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Thinking Politically

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Getting Past Trump, Part 3: The Futility of "Big Green" Activism: A Conversation with Tim DeChristopher

By: 
Richard Heinberg

I really don’t think that most mainstream climate environmental organizations are operating with any kind of intentional strategy in which they think that what they are doing will lead to positive change. When groups are mobilizing their members to “send a message” or “make their voices heard” to [US Secretary of the Interior Ryan] Zinke, [Environmental Protection Agency Administrator Scott] Pruitt or Trump, I doubt any staffers in those groups actually think that what they are doing has any potential of working. I think they are hemmed-in by the norms of social movement organizing. Those norms demand relentless optimism and positivity, so there is very little room for open reflection on our mistakes, changing direction or acknowledging that certain goals are no longer possible. Those norms also define leadership around knowing what to do and giving people tangible and immediate things to do.

Greater Of Two Evils: Why The Democratic Party Is Worse Than The Republican Party For 85% Of The U.S. Population

By: 
Bruce Lerro

Among liberals and all the different ypes of socialists, when the subject of the Democratic Party comes up, there are at least two variations. One is the familiar liberal argument that the Democratic Party is the “lesser of two evils”. For them, the Republican Party is the source of most, if not all problems while the Democratic Party is presented as shortsighted, weak and or incompetent bumblers. Among some of the more compromising members of the Green Party, the lesser of two evils manifests itself when it implores its voters to “vote in safe states”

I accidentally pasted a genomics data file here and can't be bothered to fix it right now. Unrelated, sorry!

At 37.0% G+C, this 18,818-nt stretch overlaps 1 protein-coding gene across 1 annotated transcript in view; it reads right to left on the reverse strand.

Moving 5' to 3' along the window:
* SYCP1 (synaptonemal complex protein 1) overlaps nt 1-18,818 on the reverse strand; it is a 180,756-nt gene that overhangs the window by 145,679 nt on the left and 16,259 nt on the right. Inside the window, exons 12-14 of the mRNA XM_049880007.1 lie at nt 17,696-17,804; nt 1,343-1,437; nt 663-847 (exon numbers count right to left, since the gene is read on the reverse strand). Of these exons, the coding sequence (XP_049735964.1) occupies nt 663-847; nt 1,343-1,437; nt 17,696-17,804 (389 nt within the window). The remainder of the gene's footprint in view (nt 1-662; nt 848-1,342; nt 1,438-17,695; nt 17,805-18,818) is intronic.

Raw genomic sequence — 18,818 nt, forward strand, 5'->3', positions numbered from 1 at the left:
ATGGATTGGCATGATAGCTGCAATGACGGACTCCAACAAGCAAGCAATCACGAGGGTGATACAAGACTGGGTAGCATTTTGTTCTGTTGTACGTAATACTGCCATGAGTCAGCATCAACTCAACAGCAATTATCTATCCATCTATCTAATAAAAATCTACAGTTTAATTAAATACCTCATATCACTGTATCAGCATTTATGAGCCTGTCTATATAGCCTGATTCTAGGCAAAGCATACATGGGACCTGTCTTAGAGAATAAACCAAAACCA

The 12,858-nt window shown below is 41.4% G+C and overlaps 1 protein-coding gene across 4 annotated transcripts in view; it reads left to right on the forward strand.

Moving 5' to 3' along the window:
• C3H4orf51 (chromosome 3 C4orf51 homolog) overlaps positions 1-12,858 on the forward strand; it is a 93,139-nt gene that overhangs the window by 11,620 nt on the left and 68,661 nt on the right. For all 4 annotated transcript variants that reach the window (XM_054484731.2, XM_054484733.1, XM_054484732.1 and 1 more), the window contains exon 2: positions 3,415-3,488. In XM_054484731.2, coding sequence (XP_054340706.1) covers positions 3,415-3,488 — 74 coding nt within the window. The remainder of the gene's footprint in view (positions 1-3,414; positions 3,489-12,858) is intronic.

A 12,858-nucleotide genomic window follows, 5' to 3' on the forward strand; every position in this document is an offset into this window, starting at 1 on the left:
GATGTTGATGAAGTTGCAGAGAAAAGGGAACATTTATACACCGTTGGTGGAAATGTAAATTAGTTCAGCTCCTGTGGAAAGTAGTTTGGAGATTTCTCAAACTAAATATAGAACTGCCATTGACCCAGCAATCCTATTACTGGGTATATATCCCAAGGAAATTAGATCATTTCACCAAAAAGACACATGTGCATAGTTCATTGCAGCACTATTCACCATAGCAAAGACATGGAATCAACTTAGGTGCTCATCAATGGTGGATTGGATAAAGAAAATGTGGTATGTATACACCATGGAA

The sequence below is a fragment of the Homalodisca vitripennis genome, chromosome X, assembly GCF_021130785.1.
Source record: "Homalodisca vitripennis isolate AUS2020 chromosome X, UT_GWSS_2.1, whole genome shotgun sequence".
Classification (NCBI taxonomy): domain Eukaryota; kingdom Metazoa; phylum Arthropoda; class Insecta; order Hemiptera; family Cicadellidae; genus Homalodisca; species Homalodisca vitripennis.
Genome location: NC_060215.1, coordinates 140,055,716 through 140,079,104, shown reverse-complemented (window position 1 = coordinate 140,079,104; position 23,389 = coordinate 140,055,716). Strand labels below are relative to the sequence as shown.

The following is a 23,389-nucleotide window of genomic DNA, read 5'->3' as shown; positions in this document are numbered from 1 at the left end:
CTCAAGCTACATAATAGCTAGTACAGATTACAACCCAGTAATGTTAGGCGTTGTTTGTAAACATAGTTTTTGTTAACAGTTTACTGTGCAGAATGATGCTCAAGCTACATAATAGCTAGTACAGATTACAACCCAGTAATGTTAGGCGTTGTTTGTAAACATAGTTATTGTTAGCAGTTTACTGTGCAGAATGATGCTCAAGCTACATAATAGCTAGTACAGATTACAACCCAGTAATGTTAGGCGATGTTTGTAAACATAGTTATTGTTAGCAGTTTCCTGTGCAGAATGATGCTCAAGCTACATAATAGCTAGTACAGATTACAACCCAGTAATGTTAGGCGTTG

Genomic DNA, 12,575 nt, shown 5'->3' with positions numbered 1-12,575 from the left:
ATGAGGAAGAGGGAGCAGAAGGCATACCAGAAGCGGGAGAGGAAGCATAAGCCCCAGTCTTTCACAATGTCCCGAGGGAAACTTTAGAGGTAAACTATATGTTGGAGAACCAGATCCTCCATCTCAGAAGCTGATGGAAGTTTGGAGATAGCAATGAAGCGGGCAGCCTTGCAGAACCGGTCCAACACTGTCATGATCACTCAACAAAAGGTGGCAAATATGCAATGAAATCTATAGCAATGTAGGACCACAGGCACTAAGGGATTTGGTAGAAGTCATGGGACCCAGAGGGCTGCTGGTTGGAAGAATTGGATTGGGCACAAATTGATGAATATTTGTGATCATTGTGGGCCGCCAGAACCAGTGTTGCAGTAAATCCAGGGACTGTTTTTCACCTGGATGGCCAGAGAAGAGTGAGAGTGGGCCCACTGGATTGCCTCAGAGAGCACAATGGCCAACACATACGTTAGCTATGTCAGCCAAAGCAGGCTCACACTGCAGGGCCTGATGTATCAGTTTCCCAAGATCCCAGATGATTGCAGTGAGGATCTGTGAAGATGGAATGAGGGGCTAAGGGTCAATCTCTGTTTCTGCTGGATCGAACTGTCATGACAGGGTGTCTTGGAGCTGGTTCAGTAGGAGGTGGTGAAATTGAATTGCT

I Am Buried Alive in a Michigan Prison

By: 
Lacino Hamilton

Risking understatement, I am buried alive inside Michigan's Marquette Maximum Security Prison. I am locked in a windowless cell measuring 10x8 feet, 24 hours per day. For one hour every other day, I am handcuffed, chained around the waist and allowed exercise and a shower in a small cage. I am not allowed to interact with others, or to participate in any educational, vocational, or employment programs. All meals are delivered to the cell. I have no access to a phone. And while I am permitted two, one hour non-contact visits per month -- always conducted through glass -- Marquette is 455 miles away from my hometown of Detroit. Opportunities to visit family and friends are rare.

Amnesty International Winks at Trump’s Economic Attack on Venezuelans

By: 
Joe Emersberger

Amnesty International told me that it “does not take a position on the current application” of U.S. economic sanctions that Trump’s administration imposed on Venezuela in August “but rather emphasizes the urgent need to address the serious crisis of the right to health and food which Venezuela is facing. In terms of human rights, it is the Venezuelan state’s responsibility to resolve this.”  Amnesty’s full reply to three questions I asked them by email can be read here.

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